“From what I hear… Greece can barely hold on until February…”

Yahoo! Finance reports the new Greek government just shot down a fresh European “debt injection.” The ruling party did not like the strings attached to the money. Without the funds, the potential for a Greek debt default is high. This is causing market volatility… but it also provides us a tremendous investment opportunity. Teeka Tiwari explains, below:

From Teeka Tiwari, editor, Mega Trends Investing: After being bailed out by the European Central Bank (ECB), International Monetary Fund (IMF), and European Union (EU), Greece promised to make several cuts to national spending. These spending cuts are called “austerity” measures.

However, the Greek people weren’t so hot on the idea of seeing their entitlements slashed. So, the existing party got voted out and a brand-new anti-austerity party (called Syriza) just got voted in.

The election outcome has financial markets worried that Greece may renege on its loan commitments. The concern is that Greek debt impacts nearly half-a-trillion euros’ worth of other debt.

If the Greeks default, it’ll have an escalating effect throughout the global financial system… and the 20% broad-market crash I’ve been hoping for would finally be here.

The good news for us is even if the worst-case scenario happened in Greece, U.S. stocks would rally back quickly. This is because we have sound economic growth in place (you can refer to yesterday’s Palm Beach Daily to review these positive economic numbers).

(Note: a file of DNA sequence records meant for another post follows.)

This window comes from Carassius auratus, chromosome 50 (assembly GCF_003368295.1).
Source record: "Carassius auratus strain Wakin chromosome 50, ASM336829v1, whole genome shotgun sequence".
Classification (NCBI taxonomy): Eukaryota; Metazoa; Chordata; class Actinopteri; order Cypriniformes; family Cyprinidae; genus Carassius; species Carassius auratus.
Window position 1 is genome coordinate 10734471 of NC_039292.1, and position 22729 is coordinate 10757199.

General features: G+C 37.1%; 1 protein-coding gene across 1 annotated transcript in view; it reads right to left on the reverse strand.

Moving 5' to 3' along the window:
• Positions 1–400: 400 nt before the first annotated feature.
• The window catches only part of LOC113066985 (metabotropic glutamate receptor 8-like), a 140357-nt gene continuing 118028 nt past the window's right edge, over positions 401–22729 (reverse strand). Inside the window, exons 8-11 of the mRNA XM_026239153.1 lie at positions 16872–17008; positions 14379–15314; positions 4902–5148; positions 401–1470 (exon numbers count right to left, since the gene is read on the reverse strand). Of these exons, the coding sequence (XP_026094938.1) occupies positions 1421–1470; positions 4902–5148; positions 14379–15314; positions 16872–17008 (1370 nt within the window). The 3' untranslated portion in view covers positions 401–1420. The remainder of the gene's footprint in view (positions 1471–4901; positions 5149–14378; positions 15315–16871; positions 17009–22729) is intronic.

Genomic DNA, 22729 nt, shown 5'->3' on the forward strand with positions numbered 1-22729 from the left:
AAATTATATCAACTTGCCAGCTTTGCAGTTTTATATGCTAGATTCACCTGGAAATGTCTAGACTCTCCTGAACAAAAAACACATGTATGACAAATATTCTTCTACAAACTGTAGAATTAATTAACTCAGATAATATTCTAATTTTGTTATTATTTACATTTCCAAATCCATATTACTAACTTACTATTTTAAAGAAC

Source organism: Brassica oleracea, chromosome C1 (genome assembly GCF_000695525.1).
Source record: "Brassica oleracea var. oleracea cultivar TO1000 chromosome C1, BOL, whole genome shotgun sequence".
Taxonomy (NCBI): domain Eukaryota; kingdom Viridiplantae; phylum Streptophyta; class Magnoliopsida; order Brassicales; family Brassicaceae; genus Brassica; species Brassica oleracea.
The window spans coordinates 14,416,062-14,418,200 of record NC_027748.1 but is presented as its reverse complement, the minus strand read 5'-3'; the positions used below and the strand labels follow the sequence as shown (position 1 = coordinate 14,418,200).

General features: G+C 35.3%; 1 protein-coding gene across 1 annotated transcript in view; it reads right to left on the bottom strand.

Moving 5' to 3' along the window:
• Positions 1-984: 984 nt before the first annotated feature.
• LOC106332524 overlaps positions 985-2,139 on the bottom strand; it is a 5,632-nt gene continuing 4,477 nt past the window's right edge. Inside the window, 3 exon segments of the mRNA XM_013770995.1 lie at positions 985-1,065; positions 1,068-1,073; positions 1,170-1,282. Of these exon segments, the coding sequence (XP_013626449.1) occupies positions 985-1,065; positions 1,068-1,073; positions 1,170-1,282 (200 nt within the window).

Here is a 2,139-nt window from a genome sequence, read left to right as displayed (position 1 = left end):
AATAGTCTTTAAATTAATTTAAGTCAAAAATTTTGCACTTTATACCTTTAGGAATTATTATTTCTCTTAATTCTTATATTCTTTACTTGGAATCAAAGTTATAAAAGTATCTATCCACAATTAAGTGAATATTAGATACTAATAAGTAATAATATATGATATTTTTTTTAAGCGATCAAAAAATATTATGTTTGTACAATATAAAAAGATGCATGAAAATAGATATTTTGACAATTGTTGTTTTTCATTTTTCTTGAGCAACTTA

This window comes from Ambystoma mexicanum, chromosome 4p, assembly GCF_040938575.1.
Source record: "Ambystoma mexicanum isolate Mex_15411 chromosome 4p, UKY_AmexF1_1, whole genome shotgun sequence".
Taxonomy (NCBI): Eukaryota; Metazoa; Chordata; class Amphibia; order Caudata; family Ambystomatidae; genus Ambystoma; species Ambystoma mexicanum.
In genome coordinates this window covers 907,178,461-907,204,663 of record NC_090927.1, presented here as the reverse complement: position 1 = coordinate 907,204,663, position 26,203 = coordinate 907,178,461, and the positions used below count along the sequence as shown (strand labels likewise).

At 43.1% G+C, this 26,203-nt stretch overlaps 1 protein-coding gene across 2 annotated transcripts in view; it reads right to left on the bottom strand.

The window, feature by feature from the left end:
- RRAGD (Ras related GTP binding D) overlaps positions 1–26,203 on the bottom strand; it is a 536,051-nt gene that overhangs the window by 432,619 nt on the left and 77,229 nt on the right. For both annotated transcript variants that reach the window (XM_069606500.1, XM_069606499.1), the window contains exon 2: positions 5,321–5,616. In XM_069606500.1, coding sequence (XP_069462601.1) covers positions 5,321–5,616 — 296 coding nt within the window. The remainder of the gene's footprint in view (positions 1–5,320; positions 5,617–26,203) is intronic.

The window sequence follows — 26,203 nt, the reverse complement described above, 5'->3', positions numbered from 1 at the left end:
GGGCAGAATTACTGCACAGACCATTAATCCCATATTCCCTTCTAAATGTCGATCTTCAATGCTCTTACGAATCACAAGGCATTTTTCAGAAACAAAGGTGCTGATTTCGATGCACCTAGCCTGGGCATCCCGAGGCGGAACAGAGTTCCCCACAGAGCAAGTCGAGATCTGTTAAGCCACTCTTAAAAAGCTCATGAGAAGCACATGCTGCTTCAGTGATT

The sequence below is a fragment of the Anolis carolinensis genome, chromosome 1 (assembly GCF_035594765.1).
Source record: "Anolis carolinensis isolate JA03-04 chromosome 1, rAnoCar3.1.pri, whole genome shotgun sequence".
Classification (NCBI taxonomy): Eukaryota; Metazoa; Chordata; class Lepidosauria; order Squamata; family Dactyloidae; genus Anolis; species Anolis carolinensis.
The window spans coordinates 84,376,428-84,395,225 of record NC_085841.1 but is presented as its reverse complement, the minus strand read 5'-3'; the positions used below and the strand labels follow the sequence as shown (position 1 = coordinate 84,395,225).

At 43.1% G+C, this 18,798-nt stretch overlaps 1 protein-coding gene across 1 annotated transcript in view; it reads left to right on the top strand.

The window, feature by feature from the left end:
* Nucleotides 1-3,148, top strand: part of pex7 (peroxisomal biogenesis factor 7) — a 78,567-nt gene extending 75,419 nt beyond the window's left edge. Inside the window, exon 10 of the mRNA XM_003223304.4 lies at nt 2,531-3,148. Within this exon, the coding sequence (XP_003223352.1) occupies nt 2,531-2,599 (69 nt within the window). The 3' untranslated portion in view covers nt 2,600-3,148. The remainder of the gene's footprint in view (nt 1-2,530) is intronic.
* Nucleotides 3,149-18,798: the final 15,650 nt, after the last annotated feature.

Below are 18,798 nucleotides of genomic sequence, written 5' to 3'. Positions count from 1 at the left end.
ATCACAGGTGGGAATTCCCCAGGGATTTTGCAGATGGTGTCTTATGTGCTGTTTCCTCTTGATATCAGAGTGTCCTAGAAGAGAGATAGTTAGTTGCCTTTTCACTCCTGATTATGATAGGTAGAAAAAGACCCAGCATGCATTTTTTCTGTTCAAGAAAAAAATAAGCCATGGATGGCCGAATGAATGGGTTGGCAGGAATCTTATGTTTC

So, we’ve determined a default by Greece is the worst-case scenario; now let’s look at the other side of this situation. The previous Greek government was a coalition of different parties. That made agreeing on anything very difficult.

Now, for the first time since the Greek crisis started, the Greek people have a strong unified government. That means they can actually get things done.

When the Syriza party takes a sober look at its position, it will realize that no life exists for them outside the European Union.

If the party exits the EU, no one will lend Greece a dime. Greece has no natural resources to exploit outside tourism. As such, the country has no choice but to remain in the EU.

I don’t think Greece will walk away from its debts. What I think will happen is a loosening of the current austerity measures and a lengthening of the repayment terms.

Bottom line: No matter which way things play out, there will be a lot of drama. It will keep volatility high. Look beyond the commotion and view the Greek crisis for what it is… an opportunity to profit from the continued upward bias of the U.S. stock market.